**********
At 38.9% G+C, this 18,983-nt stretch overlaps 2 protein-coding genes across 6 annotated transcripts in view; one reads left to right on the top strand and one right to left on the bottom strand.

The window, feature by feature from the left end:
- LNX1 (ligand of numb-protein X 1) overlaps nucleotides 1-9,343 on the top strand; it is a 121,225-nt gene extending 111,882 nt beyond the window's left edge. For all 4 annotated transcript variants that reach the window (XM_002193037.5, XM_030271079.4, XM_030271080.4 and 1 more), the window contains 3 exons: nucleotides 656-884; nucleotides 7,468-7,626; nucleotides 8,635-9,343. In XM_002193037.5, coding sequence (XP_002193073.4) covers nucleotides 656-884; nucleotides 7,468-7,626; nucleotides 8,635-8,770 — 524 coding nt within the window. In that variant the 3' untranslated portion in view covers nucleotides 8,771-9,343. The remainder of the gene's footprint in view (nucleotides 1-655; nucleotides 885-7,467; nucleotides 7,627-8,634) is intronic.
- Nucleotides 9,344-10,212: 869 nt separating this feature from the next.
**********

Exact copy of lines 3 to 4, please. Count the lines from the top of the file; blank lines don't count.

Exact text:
- LNX1 (ligand of numb-protein X 1) overlaps nucleotides 1-9,343 on the top strand; it is a 121,225-nt gene extending 111,882 nt beyond the window's left edge. For all 4 annotated transcript variants that reach the window (XM_002193037.5, XM_030271079.4, XM_030271080.4 and 1 more), the window contains 3 exons: nucleotides 656-884; nucleotides 7,468-7,626; nucleotides 8,635-9,343. In XM_002193037.5, coding sequence (XP_002193073.4) covers nucleotides 656-884; nucleotides 7,468-7,626; nucleotides 8,635-8,770 — 524 coding nt within the window. In that variant the 3' untranslated portion in view covers nucleotides 8,771-9,343. The remainder of the gene's footprint in view (nucleotides 1-655; nucleotides 885-7,467; nucleotides 7,627-8,634) is intronic.
- Nucleotides 9,344-10,212: 869 nt separating this feature from the next.